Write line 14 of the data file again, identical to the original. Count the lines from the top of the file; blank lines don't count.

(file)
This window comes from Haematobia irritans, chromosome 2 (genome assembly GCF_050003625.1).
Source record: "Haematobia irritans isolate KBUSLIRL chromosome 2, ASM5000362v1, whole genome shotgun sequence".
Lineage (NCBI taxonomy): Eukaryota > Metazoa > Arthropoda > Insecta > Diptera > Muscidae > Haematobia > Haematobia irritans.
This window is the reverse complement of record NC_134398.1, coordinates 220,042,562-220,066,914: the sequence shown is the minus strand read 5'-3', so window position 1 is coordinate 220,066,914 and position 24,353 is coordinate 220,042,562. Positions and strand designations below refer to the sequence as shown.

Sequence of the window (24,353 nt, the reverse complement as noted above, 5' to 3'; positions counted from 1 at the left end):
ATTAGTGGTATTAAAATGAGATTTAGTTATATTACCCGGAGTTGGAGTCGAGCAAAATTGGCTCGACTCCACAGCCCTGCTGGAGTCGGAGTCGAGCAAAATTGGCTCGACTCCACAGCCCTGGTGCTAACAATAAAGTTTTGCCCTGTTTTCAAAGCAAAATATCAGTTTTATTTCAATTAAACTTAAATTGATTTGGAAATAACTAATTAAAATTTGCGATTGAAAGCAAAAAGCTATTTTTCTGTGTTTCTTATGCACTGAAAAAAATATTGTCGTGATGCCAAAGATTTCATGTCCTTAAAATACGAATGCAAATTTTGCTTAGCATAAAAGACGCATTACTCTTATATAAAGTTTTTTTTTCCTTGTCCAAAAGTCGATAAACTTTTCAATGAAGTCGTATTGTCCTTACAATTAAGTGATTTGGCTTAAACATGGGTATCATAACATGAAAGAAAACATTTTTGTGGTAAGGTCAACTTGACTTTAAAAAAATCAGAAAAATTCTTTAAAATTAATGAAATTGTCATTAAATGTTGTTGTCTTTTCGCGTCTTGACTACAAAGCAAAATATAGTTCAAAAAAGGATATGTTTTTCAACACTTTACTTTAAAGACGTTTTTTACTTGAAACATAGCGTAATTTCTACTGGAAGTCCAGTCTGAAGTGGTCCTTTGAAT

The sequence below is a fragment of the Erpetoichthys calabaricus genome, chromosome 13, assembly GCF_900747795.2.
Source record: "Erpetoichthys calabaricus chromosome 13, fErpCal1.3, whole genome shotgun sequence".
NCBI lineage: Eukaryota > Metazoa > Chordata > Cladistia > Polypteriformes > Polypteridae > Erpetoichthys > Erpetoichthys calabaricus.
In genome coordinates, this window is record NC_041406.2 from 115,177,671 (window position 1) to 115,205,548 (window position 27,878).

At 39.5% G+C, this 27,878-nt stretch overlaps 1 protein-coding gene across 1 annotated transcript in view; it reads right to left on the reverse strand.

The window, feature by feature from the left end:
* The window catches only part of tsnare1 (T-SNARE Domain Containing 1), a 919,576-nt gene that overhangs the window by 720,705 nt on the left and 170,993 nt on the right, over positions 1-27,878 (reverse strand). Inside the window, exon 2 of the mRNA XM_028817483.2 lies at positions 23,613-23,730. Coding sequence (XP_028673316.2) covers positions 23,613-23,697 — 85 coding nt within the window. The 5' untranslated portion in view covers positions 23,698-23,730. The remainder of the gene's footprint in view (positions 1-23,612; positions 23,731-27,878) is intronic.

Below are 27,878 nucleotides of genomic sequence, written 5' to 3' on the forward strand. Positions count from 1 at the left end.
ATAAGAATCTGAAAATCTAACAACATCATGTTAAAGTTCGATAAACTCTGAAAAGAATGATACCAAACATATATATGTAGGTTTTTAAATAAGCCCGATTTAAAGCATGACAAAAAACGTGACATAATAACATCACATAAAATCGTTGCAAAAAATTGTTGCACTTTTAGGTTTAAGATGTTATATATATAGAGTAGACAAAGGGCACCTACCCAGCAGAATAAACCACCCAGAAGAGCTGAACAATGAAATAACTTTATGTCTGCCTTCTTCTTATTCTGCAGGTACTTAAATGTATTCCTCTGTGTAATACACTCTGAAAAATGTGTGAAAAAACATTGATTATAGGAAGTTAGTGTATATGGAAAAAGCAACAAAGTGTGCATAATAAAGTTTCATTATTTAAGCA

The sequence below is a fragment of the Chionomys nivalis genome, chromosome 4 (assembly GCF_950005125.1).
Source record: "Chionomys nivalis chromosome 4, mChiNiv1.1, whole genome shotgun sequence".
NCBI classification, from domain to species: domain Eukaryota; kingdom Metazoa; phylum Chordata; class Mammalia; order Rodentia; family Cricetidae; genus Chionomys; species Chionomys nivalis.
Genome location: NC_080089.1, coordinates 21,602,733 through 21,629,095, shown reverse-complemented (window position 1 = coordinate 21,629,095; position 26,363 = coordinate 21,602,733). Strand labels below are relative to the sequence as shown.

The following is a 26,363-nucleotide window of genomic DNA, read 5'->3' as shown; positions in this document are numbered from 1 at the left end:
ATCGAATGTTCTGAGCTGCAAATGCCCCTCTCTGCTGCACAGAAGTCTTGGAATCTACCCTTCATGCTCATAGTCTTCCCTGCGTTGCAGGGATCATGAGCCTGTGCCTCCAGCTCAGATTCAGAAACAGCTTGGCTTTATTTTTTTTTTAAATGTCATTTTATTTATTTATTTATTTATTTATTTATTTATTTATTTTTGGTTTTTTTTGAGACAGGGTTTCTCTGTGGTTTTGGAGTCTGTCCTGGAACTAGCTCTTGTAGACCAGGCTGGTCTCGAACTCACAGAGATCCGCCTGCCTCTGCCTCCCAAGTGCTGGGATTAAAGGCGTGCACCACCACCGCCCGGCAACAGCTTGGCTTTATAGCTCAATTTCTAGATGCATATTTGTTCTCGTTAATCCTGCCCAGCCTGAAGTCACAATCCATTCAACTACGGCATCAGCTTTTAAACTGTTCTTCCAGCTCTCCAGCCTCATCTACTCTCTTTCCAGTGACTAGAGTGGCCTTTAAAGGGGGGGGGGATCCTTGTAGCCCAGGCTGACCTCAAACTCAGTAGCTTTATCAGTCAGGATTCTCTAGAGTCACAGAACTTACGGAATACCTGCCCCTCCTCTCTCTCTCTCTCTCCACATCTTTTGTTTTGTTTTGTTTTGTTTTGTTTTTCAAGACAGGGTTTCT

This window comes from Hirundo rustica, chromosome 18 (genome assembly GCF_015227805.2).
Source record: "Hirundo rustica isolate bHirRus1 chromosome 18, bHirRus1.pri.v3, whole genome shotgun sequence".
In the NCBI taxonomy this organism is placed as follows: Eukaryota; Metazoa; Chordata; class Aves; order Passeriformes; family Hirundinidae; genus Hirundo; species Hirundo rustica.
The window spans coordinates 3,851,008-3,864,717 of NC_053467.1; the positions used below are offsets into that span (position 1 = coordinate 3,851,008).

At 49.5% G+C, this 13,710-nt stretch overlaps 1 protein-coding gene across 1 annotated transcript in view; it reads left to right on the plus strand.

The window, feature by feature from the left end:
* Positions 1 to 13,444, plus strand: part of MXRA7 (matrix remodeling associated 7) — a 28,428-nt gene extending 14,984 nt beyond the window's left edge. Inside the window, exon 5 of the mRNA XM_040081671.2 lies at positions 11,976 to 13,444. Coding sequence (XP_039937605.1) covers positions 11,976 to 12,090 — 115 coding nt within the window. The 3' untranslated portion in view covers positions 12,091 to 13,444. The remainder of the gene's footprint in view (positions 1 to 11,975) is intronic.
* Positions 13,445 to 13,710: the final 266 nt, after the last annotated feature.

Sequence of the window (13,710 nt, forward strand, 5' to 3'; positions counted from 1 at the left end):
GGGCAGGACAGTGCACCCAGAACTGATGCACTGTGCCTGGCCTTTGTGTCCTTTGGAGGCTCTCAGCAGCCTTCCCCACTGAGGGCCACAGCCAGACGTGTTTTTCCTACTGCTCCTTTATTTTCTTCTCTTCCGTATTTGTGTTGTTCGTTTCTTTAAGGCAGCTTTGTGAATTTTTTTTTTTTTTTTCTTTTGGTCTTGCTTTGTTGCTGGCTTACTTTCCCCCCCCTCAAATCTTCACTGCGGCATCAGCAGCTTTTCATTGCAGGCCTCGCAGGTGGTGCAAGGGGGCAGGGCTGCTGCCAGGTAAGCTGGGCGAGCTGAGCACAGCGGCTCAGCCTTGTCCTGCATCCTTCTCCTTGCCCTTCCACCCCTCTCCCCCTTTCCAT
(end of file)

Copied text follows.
Below are 27,878 nucleotides of genomic sequence, written 5' to 3' on the forward strand. Positions count from 1 at the left end.